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Re: [Bug 11257] New: Should IDBCursor.update be able to create a new entry?

From: Jonas Sicking <jonas@sicking.cc>
Date: Thu, 11 Nov 2010 22:26:57 -0800
Message-ID: <AANLkTi=dJdXW96VNQ_OxLnsZf6k-pCQvAXZQq6dBgz-=@mail.gmail.com>
To: Jeremy Orlow <jorlow@chromium.org>
Cc: public-webapps@w3.org
On Thu, Nov 11, 2010 at 9:12 PM, Jeremy Orlow <jorlow@chromium.org> wrote:
> On Fri, Nov 12, 2010 at 12:11 AM, Jonas Sicking <jonas@sicking.cc> wrote:
>>
>> On Thu, Nov 11, 2010 at 11:51 AM, Jeremy Orlow <jorlow@chromium.org>
>> wrote:
>> > On Thu, Nov 11, 2010 at 8:46 PM, Jonas Sicking <jonas@sicking.cc> wrote:
>> >>
>> >> On Thu, Nov 11, 2010 at 5:11 AM, Jeremy Orlow <jorlow@chromium.org>
>> >> wrote:
>> >> > On Mon, Nov 8, 2010 at 2:12 PM, <bugzilla@jessica.w3.org> wrote:
>> >> >>
>> >> >> http://www.w3.org/Bugs/Public/show_bug.cgi?id=11257
>> >> >>
>> >> >>           Summary: Should IDBCursor.update be able to create a new
>> >> >> entry?
>> >> >>           Product: WebAppsWG
>> >> >>           Version: unspecified
>> >> >>          Platform: PC
>> >> >>        OS/Version: All
>> >> >>            Status: NEW
>> >> >>          Severity: normal
>> >> >>          Priority: P2
>> >> >>         Component: Indexed Database API
>> >> >>        AssignedTo: dave.null@w3.org
>> >> >>        ReportedBy: jonas@sicking.cc
>> >> >>         QAContact: member-webapi-cvs@w3.org
>> >> >>                CC: mike@w3.org, public-webapps@w3.org
>> >> >>
>> >> >>
>> >> >> What should happen in the following case:
>> >> >>
>> >> >> db.transaction(["foo"]).objectStore("foo").openCursor().onsuccess =
>> >> >> function(e)
>> >> >> {
>> >> >>  var cursor = e.result;
>> >> >>  if (!cursor)
>> >> >>    return;
>> >> >>
>> >> >>  cursor.delete();
>> >> >>  cursor.update({ id: 1234, value: "Benny" });
>> >> >> }
>> >> >>
>> >> >>
>> >> >> This situation can of course arrive in more subtle ways:
>> >> >>
>> >> >> os = db.transaction(["foo"]).objectStore("foo");
>> >> >> os.openCursor().onsuccess = function(e) {
>> >> >>  var cursor = e.result;
>> >> >>  if (!cursor)
>> >> >>    return;
>> >> >>
>> >> >>  cursor.update({ id: 1234, value: "Benny" });
>> >> >> }
>> >> >> os.delete(1234);
>> >> >>
>> >> >>
>> >> >> As specified, IDBCursor.update behaves just like IDBObjectStore.put
>> >> >> and
>> >> >> just
>> >> >> creates a new entry, but this might be somewhat unexpected behavior.
>> >> >
>> >> > Let's just remove update and delete from IDBCursor and be done with
>> >> > it.
>> >>
>> >> The problem is that you can't always get to the key of the objectStore
>> >> entry to delete/update. Specifically if the objectStore uses
>> >> out-of-line keys the cursor doesn't expose those.
>> >
>> > Why not fix this use case then?  I.e. change the cursor to return
>> > .indexKey,
>> > .primaryKey, .value (or something like that).  If we did this, we could
>> > even
>> > get rid of the different between object cursors and key cursors (which
>> > overload the .value to mean the primary key, which is quite confusing).
>>
>> I would be ok with exposing some new property which exposes the
>> objectstore key.
>
> And thus get rid of the openKeyCursor and getKey?  This would make the spec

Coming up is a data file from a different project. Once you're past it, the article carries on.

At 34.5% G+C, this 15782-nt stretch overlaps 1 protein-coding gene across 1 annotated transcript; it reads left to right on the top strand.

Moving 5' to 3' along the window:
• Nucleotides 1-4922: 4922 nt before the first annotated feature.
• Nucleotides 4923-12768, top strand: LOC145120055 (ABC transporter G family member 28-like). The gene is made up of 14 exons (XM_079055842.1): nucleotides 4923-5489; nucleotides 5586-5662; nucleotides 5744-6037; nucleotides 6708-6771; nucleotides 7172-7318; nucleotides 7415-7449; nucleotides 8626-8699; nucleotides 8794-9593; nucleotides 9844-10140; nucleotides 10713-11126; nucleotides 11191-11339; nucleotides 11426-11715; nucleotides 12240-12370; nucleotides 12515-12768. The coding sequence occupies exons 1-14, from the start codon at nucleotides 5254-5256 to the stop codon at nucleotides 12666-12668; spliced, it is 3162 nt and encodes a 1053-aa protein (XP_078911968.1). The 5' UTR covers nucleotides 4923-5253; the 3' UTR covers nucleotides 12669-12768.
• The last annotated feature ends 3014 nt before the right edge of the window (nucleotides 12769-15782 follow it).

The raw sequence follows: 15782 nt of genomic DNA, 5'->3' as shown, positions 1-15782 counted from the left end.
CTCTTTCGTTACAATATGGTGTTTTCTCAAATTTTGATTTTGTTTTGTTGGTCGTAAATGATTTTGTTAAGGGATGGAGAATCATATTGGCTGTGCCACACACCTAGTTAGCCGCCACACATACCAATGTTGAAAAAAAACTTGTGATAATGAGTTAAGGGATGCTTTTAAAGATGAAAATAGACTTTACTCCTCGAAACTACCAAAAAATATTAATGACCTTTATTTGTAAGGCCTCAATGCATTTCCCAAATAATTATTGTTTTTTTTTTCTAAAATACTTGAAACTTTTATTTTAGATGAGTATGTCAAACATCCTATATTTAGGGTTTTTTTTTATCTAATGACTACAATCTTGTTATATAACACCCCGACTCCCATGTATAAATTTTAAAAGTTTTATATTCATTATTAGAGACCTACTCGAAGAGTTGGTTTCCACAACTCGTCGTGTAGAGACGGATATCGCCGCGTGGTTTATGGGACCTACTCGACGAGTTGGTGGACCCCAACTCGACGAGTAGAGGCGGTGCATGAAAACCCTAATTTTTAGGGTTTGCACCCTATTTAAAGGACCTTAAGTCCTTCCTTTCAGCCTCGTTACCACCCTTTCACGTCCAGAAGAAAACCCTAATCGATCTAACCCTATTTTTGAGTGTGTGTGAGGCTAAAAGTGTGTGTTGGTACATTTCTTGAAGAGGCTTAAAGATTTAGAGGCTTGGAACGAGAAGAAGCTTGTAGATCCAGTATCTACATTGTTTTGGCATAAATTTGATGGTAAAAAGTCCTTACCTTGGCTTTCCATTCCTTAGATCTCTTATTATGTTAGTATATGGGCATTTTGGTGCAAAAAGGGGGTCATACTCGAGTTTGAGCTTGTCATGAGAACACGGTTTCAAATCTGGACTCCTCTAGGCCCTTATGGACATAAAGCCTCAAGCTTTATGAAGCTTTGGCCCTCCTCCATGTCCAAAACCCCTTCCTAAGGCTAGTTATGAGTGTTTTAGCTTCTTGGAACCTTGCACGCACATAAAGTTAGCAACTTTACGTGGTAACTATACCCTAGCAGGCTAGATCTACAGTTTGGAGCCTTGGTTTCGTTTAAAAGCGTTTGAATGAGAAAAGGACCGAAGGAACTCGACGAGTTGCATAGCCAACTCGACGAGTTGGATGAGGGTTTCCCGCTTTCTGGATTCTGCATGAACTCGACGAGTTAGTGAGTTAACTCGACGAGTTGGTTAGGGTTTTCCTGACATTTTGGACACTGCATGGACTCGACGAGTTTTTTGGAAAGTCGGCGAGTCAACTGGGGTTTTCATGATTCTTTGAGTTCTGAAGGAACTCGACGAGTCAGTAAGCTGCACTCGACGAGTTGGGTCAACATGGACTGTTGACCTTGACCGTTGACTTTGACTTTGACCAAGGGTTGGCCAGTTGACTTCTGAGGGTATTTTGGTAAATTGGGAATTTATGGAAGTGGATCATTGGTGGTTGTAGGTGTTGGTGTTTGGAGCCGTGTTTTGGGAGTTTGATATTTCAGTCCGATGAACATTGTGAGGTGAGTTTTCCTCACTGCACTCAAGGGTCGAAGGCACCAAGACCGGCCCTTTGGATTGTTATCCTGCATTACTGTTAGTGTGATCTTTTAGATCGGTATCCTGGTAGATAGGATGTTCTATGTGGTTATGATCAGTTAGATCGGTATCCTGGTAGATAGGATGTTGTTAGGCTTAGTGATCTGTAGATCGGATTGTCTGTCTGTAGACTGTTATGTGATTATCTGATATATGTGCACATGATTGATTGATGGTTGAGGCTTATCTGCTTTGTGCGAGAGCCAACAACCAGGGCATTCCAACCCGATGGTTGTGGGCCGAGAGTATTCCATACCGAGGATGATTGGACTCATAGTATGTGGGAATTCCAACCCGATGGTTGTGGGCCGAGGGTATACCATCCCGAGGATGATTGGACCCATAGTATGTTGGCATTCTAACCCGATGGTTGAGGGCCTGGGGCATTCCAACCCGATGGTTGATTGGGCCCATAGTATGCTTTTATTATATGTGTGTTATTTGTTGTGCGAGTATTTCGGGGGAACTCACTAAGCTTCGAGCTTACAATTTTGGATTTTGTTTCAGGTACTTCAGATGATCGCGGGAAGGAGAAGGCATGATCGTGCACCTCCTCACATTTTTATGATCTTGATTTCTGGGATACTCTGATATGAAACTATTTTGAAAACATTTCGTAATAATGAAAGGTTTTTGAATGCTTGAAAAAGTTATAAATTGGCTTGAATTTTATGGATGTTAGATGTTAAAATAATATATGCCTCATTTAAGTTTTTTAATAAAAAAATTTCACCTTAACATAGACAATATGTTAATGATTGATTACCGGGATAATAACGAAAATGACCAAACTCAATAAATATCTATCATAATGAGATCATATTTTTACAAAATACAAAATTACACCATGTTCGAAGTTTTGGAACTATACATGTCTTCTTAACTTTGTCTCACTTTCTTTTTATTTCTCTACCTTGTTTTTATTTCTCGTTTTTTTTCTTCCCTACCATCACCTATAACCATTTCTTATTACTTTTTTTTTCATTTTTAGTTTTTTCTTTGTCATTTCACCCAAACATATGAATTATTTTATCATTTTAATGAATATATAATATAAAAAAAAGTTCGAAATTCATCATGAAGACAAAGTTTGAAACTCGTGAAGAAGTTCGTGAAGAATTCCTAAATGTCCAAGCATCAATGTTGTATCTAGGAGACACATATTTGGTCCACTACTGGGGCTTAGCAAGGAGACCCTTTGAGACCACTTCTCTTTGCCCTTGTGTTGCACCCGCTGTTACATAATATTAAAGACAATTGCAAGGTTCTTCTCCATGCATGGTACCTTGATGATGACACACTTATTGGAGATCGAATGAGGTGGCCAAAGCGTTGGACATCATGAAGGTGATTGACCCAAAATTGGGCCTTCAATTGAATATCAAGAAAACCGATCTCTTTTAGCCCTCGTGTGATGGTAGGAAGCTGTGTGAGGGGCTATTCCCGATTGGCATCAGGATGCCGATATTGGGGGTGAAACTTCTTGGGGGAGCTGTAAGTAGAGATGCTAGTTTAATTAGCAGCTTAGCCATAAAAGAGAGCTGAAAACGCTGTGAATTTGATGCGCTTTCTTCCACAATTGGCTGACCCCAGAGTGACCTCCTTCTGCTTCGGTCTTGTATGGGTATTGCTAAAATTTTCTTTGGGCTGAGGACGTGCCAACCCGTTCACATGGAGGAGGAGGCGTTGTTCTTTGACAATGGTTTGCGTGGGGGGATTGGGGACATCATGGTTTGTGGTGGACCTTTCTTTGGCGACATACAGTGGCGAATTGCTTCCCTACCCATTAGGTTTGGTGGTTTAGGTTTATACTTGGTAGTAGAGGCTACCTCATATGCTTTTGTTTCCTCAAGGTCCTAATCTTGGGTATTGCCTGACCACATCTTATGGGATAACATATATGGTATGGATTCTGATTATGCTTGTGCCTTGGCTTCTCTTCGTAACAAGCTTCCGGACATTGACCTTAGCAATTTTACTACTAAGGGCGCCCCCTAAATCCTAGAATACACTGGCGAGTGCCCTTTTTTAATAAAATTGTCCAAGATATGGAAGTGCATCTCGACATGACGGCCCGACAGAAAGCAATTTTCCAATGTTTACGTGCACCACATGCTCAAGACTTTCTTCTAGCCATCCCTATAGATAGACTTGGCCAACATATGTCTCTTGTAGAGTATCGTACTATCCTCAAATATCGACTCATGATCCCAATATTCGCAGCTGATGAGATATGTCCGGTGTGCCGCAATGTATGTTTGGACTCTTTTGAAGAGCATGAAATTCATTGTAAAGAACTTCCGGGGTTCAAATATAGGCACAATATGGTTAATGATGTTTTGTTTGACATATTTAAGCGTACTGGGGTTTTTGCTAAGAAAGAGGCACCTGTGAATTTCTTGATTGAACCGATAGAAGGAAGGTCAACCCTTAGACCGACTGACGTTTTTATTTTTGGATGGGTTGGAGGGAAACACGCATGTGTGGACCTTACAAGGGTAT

> a bit more complicated (we'd need to have 2 IDBCursor objects, one
> that inherits from the other), but seems much simpler to use.  Shall I file
> a bug?

I think openKeyCursor is still needed. There are performance
advantages since you save a btree lookup for each iterated entry, and
you also don't need to spend time reading and possibly deserializing a
potentially large object if all that's needed, for example when doing
a join, is the key.

All I was suggesting is that we have

interface IDBCursor {
  ...
  readonly attribute any objectStoreKey;
  readonly attribute any key;
  readonly attribute any value;
  ...
}

When using a cursor from IDBIndex.openCursor() all three properties
are set. When using a cursor from IDBIndex.openKeyCursor() only
objectStoreKey and key are set. When using a cursor from
IDBObjectStore.openCursor() key and value are set and either we make
objectStoreKey "undefined" or return the same thing as key.

Or, we make IDBObjectStore.openCursor() return a cursor which doesn't
have a objectStoreKey property.

Or we leave things the way they are now.

I'm fine with either of these solutions.

I'm not sure how getKey is affected by all this?

>> But I still think that .update and .delete are useful and logical API
>> which has very little implementation cost.
>
> I still don't understand why you think low implementation is important at
> all when talking about these APIs.  If something is so insanely complex that
> implementors would likely not implement it, then I can understand bringing
> it up, but otherwise I think most people on this list can agree that it
> should cary _very_ little weight when deciding whether API surface area is
> worth it.

For things that are mere convenience APIs I do think that cost of
implementation matters more. Though the type of cost I'm worried about
isn't so much the amount of code that has to be written by
implementations now, but rather how much risk it introduces in terms
of future constraints on the spec and future costs for how
implementations could be written in the future.

In this case there is a direct mapping to other available APIs and so
I think there is very low risk that these functions will come back and
bite us and turn out to have been a bad idea.

It seems to me unlikely that people will only want to do range
operations when reading. Iterating ranges when updating and deleting
seems common too, hence there is a good cost/value ratio.

/ Jonas
Received on Friday, 12 November 2010 06:27:52 GMT

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